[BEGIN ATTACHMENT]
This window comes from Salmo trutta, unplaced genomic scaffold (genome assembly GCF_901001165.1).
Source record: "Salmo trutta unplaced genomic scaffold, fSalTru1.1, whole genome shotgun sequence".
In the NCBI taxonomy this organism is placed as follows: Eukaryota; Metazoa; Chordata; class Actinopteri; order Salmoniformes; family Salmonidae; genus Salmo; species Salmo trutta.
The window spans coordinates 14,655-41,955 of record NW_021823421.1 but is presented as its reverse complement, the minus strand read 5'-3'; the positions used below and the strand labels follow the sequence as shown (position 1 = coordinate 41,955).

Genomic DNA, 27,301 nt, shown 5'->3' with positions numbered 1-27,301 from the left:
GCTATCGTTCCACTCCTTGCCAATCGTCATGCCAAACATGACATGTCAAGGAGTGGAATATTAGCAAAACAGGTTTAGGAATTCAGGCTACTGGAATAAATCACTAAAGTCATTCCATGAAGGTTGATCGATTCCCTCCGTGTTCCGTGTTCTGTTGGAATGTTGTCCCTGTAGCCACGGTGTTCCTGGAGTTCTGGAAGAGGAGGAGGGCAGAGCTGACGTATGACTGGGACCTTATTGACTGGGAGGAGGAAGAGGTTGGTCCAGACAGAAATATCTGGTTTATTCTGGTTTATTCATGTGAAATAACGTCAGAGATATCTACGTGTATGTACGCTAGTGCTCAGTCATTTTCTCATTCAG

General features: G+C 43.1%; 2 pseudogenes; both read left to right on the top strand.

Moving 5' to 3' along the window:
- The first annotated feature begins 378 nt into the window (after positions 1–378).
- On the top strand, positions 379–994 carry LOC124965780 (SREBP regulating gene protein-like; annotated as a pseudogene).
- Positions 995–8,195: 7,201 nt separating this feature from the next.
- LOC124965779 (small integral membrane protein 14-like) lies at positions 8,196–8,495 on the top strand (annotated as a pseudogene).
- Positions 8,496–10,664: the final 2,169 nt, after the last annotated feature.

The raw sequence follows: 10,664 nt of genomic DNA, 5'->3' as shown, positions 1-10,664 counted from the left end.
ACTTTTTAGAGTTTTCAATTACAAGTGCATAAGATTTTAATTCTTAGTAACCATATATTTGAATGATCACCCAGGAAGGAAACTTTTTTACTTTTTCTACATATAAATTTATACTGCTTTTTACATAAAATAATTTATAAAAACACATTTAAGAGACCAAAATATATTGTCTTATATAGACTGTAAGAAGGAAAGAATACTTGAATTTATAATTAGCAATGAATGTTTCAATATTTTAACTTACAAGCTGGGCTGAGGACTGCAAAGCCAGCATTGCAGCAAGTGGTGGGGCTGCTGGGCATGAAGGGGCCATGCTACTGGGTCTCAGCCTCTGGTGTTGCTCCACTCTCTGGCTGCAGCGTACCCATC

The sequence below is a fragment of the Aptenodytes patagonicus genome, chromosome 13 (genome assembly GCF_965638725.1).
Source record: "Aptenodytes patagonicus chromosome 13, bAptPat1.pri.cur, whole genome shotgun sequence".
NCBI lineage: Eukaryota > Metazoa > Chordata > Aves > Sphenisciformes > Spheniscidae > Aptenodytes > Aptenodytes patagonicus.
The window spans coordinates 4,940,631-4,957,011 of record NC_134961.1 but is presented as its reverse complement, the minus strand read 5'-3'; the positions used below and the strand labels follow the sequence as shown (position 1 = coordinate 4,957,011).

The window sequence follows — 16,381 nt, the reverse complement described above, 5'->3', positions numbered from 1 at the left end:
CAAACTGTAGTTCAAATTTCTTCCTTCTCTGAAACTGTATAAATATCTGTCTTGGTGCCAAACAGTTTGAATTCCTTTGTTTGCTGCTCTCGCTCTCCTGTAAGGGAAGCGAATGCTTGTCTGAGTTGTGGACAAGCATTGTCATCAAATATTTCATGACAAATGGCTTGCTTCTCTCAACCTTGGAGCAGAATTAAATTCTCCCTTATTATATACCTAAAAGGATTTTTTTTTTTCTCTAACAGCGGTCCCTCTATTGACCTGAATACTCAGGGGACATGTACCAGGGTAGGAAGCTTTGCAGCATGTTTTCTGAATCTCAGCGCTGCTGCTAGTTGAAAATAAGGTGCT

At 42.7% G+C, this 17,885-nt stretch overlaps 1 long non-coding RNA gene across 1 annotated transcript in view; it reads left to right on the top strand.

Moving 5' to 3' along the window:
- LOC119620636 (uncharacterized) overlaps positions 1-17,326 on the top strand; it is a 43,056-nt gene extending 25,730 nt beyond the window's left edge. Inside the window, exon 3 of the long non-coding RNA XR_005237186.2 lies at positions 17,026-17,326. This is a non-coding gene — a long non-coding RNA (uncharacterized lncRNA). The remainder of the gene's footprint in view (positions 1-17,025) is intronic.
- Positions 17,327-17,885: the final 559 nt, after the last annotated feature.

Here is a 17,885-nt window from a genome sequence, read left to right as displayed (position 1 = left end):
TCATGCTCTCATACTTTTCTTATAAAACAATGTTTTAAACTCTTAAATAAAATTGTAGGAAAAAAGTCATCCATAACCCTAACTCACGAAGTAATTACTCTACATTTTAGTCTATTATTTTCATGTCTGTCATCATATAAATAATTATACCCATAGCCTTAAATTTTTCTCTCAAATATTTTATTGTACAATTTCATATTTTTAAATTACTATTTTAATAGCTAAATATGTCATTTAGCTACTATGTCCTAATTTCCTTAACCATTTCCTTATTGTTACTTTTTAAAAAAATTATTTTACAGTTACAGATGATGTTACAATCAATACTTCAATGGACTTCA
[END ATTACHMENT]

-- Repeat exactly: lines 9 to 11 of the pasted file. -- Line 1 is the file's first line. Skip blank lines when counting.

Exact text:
- The first annotated feature begins 378 nt into the window (after positions 1–378).
- On the top strand, positions 379–994 carry LOC124965780 (SREBP regulating gene protein-like; annotated as a pseudogene).
- Positions 995–8,195: 7,201 nt separating this feature from the next.